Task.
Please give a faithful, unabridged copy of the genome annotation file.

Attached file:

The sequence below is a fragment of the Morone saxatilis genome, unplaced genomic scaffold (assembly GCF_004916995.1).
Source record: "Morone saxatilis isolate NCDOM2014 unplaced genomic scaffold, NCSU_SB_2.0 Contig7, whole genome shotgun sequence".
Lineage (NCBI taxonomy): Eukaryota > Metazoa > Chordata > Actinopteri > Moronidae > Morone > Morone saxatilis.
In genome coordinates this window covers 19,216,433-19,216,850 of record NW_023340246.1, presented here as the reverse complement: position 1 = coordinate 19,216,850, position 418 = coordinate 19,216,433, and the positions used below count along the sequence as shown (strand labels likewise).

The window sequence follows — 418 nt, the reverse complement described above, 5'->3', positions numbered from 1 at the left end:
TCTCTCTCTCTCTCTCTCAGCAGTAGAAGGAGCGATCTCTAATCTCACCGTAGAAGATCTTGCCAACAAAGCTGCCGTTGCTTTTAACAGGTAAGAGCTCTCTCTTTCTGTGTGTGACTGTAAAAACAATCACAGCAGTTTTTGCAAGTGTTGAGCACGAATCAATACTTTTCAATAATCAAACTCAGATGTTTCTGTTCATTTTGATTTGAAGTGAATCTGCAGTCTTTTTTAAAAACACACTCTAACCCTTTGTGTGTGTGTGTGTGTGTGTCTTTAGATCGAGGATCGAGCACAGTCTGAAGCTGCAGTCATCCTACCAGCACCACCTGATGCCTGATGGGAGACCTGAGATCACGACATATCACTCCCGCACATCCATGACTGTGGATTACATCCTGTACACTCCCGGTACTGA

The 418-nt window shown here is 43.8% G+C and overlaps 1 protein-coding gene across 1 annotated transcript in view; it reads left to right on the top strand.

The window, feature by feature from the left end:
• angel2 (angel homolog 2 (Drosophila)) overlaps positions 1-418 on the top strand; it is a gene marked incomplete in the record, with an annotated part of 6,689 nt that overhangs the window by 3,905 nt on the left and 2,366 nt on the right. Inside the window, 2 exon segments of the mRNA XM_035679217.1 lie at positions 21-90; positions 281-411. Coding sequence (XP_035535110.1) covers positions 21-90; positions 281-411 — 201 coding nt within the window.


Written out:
The sequence below is a fragment of the Morone saxatilis genome, unplaced genomic scaffold (assembly GCF_004916995.1).
Source record: "Morone saxatilis isolate NCDOM2014 unplaced genomic scaffold, NCSU_SB_2.0 Contig7, whole genome shotgun sequence".
Lineage (NCBI taxonomy): Eukaryota > Metazoa > Chordata > Actinopteri > Moronidae > Morone > Morone saxatilis.
In genome coordinates this window covers 19,216,433-19,216,850 of record NW_023340246.1, presented here as the reverse complement: position 1 = coordinate 19,216,850, position 418 = coordinate 19,216,433, and the positions used below count along the sequence as shown (strand labels likewise).

The window sequence follows — 418 nt, the reverse complement described above, 5'->3', positions numbered from 1 at the left end:
TCTCTCTCTCTCTCTCTCAGCAGTAGAAGGAGCGATCTCTAATCTCACCGTAGAAGATCTTGCCAACAAAGCTGCCGTTGCTTTTAACAGGTAAGAGCTCTCTCTTTCTGTGTGTGACTGTAAAAACAATCACAGCAGTTTTTGCAAGTGTTGAGCACGAATCAATACTTTTCAATAATCAAACTCAGATGTTTCTGTTCATTTTGATTTGAAGTGAATCTGCAGTCTTTTTTAAAAACACACTCTAACCCTTTGTGTGTGTGTGTGTGTGTGTCTTTAGATCGAGGATCGAGCACAGTCTGAAGCTGCAGTCATCCTACCAGCACCACCTGATGCCTGATGGGAGACCTGAGATCACGACATATCACTCCCGCACATCCATGACTGTGGATTACATCCTGTACACTCCCGGTACTGA

The 418-nt window shown here is 43.8% G+C and overlaps 1 protein-coding gene across 1 annotated transcript in view; it reads left to right on the top strand.

The window, feature by feature from the left end:
• angel2 (angel homolog 2 (Drosophila)) overlaps positions 1-418 on the top strand; it is a gene marked incomplete in the record, with an annotated part of 6,689 nt that overhangs the window by 3,905 nt on the left and 2,366 nt on the right. Inside the window, 2 exon segments of the mRNA XM_035679217.1 lie at positions 21-90; positions 281-411. Coding sequence (XP_035535110.1) covers positions 21-90; positions 281-411 — 201 coding nt within the window.